The Curious Case Of Baltimore’s Undisclosed Details

When the Baltimore Symphony Orchestra (BSO) announced a new one-year agreement that brought the multi-month work stoppage to a close, it was cause for celebration and relief. Information about the stopgap agreement’s terms were vague, but that’s not exactly unusual under these conditions.

As such, I reached out to both stakeholders with a request for additional information.

A Peek Behind The Curtain

Adaptistration People 082At the end of a collective bargaining agreement (CBA) negotiation, each stakeholder brings an overview of the new terms to their membership for review and vote. Options typically include:

  1. A straightforward terms summary sheet of changes.
  2. A more formal memorandum of understanding (MOU) that provides narrative style rationale alongside proposed changes.
  3. A hyper-detailed redline agreement that includes all edits to the existing CBA alongside revised language and new terms. This is a more time-consuming document to produce, which is why you don’t usually see them in the wake of work stoppages, where getting musician back to work is paramount.

MOUs are common when the new agreement includes numerous changes or during contentious talks when parties may agree on the end terms but have divergent opinions about how they arrived at that point.

It isn’t unusual for official press statements to include watered-down versions of any version. This is fine for general public consumption but for falls short of any meaningful analysis. This is the point where I reach out to one or both stakeholders with a request for a copy of whatever was distributed to their respective members during the respective ratification meetings.

More often than not, one or both parties are happy to provide a copy but in the BSO’s case, both musicians and employer refused to honor the request.

It’s fair to point out that a refusal, in and of itself, is not nefarious.

Typically, refusals are based on the need to protect one or more individual stakeholder’s information. For example, terms of an early retirement buyout in lieu of initiating an artistic review process is something that rises to the level of a reasonable refusal.

Having said that, when that happens, I usually see stakeholders refuse to provide the full MOU and instead, provide a redacted version with on or off the record notes providing related rationale.

This is where the BSO situation goes sideways.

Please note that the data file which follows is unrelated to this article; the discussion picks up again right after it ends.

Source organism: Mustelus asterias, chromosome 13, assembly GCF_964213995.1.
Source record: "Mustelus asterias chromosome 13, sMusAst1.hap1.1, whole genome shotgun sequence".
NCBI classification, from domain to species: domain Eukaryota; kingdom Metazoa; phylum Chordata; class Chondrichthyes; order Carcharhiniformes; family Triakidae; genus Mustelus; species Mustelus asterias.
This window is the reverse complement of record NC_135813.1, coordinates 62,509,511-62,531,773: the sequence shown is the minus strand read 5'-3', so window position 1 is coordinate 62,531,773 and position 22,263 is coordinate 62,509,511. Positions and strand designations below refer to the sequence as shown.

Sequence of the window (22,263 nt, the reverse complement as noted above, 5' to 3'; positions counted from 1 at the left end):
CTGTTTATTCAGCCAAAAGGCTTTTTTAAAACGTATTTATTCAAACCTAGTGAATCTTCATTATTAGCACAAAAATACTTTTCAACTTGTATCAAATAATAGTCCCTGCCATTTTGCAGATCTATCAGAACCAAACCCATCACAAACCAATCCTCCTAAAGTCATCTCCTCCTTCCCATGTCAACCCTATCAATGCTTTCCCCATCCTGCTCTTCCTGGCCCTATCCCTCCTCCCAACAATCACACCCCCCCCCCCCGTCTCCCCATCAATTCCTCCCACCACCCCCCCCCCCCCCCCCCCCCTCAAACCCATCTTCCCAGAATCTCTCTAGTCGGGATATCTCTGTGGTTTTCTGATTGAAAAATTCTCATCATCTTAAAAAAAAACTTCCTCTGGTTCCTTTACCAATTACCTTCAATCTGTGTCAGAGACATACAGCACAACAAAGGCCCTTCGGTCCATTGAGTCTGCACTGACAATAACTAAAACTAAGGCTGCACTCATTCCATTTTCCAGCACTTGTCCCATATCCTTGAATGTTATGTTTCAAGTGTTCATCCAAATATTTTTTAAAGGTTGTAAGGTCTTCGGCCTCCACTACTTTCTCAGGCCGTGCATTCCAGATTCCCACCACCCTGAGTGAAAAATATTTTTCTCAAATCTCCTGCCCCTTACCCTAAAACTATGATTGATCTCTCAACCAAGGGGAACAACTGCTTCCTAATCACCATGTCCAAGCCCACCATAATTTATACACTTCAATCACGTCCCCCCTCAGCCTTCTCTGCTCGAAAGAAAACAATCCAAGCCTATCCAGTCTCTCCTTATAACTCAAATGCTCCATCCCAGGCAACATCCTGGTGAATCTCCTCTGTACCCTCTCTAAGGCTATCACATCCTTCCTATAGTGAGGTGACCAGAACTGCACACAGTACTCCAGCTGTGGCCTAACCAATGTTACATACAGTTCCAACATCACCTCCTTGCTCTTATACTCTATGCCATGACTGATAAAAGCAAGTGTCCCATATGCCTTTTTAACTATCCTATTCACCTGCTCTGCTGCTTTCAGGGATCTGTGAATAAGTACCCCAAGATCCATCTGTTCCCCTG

While the BSO musician representatives, Player Committee Co-Chairs Greg Mulligan and Brian Prechtl, provided a single, short excerpt from the MOU in response to questions for clarification, they never responded to multiple queries asking why they refused to make a full copy available for review.

The Employer’s Response Adds To The Mystery

In addition to reaching out to the musician representatives, I contacted the employer with my request for a copy of the MOU.

Initially, the BSO’s representative, Vice President of Marketing and Communications Linda Moxley, acknowledged the request and confirmed she should be able to forward a copy in short order along with expanded explanation on some of the items.

Two days later, Moxley reversed course and said they would not release a copy of the MOU. When asked for a statement explaining the rational for their decision, the BSO deflected the question.

“The BSO and our musicians have agreed not to share the specific details of the 1-year agreement, beyond what was included in our joint press release.”

As examined above, you can see that there are times when withholding some details is warranted. In those instances, it’s common to see one or both stakeholders provide rationale.

But in this instance, even after extending considerable time, both stakeholders have adopted a cagey position while opting to release limited information.

In a bitter labor dispute marked by public accusations of a lack of transparency and ulterior motives, the BSO’s patrons and supporters will determine how these positions influence their ongoing bond with the institution.

Examining The New Information

The upside is I was able to secure a few additional details beyond what is provided in the joint press release.

The details provided by musician representative Greg Mulligan are a mix of items included in the press release and new information:

  1. This is a 50-week agreement, expiring on September 6, 2020.
  2. Minimum weekly salary will be $1,628.76.
    1. Fifty weeks at that salary is $81,438.
    2. The previous 52-week salary was $82,742.40.
  3. There is language in the MOU that recognizes both that BSO leaders believe that only a 40 week season is “sustainable” and that BSO musicians believe our pay scale is too low already, and reducing the season to 40 weeks “would hurt the quality of the musicians that the BSO will be able to retain and to attract in the future.”